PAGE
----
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  Substance Info: (and synonyms)
Pine tree / Norwegian Pine tree / Monterey pine

Background Info:

Family: Pinaceae.
Representative genus: Pinus.
Do not confuse with the Australian Pine tree

The Pine tree is an evergreen conifer, reaching a height of 15-35 metres. The outer bark is narrowly ridged and the inner bark is resinous. The needles occur in clusters of three and are 10-15 cm long and persist on the tree for approximately 3 years. Cones are 7.5-14 cm long. The Pine tree can live for 90 years.

The Pine tree is a common name for a family of coniferous trees, of widespread distribution in the temperate areas of the Northern hemisphere.

Northeastern America is the native location for white Pine. Cultivation was attempted in Europe but was given up because of a fungus disease. Of the 100 different species included in the genus, almost all are found in the Northern Hemisphere, with 36 in North America. Pinus radiata, or Monterey Pine, has become the most important in the Southern Hemisphere. P. radiata should not to be confused with the Australian Pine tree (Casuarina family). Family members include the Douglas Fir tree, the Spruce tree and the White Pine tree. Pines are distinguished from other members of the family by the leaves, which are in bundles. Pines can be divided into two groups, hard Pines and soft Pines.

Pines grow in a wide range of habitats, from sea level to altitudes of 2,400 m in Europe. The climate where Pine trees grow best is humid with mild year-round temperatures. Winters are wet. The optimum soil is an acidic, deep, sandy loam with a clay layer.

Most Pinus species flower in early summer. The male and female flowers are separate but on the same tree. The males form cylindrical catkins and the females form cones. Pollination occurs from January to February in the Northern Hemisphere, but may be extended due to high temperatures. The pollen count is often high but the pollen grains are large, this being a possible reason for the low induction of sensitisation. Cones are produced annually. They may remain closed for several years, depending upon temperature and humidity. Cones open and release seed during warm, dry periods and close rapidly when temperature drops and relative humidity increases.

Although pine pollen is said not to be dispersed over a wide area by wind, a study reported that pine pollen had been found in airtraps 6km from the parent tree site. (Nieuwmeyer 2002 ref.6389 0)

 

Adverse Reactions:

IMMUNE REACTIONS


[ 1 / 12 ]

Pine tree pollen has traditionally been considered as a non-allergenic pollen (Cansen 1946 ref.24593 7) (Charpin 1963 ref.24594 5) (Esch 2003 ref.24595 5). Pine pollen has even been used as a negative control in nasal (Hosen 1990 ref.4438 2) (Friedman 1983 ref.24596 3) (Ackerman 1984 ref.24597 7) or bronchial (Frølund 1986 ref.24598 0) challenge tests. Thus, the cases of pine pollen allergy described are considered anecdotal (Walker 1921 ref.24599 7) (Rowe 1939 ref.24600 8) (Newmark 1967 ref.4450 5) (Kinnas 1971 ref.24601 5).The prevalence of cutaneous sensitization to pine pollen is also low. (In: Gastaminza 2009 ref.23713 2)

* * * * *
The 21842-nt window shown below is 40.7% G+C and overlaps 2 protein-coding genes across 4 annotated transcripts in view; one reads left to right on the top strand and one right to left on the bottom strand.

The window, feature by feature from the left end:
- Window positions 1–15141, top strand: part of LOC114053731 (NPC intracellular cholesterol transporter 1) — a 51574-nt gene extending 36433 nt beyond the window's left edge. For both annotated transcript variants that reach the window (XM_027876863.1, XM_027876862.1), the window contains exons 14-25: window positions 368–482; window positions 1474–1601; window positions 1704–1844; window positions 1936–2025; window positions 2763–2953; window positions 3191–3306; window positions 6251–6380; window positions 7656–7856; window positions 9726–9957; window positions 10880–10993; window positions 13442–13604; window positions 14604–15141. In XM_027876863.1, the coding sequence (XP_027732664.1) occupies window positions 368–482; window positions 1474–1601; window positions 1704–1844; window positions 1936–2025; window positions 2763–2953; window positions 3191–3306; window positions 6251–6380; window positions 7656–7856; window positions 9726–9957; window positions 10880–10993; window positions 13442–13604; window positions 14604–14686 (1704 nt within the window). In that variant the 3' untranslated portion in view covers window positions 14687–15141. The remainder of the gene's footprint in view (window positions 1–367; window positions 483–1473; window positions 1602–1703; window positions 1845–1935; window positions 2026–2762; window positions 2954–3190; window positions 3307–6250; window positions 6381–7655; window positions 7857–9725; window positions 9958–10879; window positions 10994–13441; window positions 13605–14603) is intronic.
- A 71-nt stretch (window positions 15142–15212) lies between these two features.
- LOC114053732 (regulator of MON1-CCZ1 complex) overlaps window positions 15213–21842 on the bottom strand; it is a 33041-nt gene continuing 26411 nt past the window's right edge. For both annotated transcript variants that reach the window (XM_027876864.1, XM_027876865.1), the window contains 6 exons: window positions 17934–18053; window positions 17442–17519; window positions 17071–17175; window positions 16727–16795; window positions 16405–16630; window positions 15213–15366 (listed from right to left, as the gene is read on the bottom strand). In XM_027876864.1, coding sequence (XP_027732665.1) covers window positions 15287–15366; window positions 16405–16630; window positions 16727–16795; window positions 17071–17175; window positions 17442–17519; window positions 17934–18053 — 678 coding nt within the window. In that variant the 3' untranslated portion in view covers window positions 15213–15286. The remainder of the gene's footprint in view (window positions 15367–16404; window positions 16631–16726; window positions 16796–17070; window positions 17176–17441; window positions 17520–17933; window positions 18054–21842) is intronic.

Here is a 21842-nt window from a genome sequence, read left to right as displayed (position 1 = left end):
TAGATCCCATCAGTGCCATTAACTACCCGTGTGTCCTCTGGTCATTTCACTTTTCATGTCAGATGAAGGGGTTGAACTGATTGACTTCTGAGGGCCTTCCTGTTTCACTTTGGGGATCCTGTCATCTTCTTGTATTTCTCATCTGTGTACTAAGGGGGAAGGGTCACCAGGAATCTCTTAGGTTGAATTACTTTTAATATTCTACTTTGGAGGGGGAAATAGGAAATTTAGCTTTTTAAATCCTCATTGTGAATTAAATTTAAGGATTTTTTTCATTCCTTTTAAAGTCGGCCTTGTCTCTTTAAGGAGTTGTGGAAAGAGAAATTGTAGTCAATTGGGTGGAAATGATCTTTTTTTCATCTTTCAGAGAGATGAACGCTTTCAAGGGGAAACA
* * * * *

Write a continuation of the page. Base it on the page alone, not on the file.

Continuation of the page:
Reference:
Gastaminza G, Lombardero M, Bernaola G, Antepara I, Munoz D, Gamboa PM, Audicana MT, Marcos C, Ansotegui IJ. Allergenicity and cross-reactivity of pine pollen. Clin Exp Allergy 2009;39(9):1438-1446



[ 2 / 12 ]

Pine wood is one of the most used raw products in furniture manufacturing in Europe. High concentrations of colophony and turpentine can be extracted from pine resins. A 45-year-old woman developed a contact dermatitis of the face and hands due to a sensitization to colophony and turpentine after she had bought untreated pine chairs. The increased use of untreated pine in the furniture industry might result in an increase of colophony and turpentine-induced contact allergies.

Reference:
Booken D, Velten FW, Utikal J, Goerdt S, Bayerl C. Allergic contact dermatitis from colophony and turpentine in resins of untreated pine wood. [German] Hautarzt 2006 Nov;57(11):1013-1015



[ 3 / 12 ]

Hayfever and asthma.
Allergic contact dermatitis (see also: Colophony)

Allergy to pine trees is generally held to be rare and clinically insignificant. Skin test sensitivity to pine pollen antigen was found in 12 of approximately 826 (1.5%) atopic patients in a northern Arizona private allergy practice. (Freeman 1993) An earlier study found that 3.2% of pollen allergic subjects were pine pollen positive (Harris 1985 ref.4445 4)

Allergic alveolitis from Pine sawdust has been reported. (Malmstrom 1999 ref.4418 5)

A 73-year-old man presented with an 8-year history of a dermatitis affecting his face, dorsum of hands, and forearms was found to be positive to colophony and saw-dust samples from four different timbers: Silky Oak, Queensland Hoop Pine, Radiata Pine and Australian red cedar on Patch testing. (Cook 1997 ref.4423 7)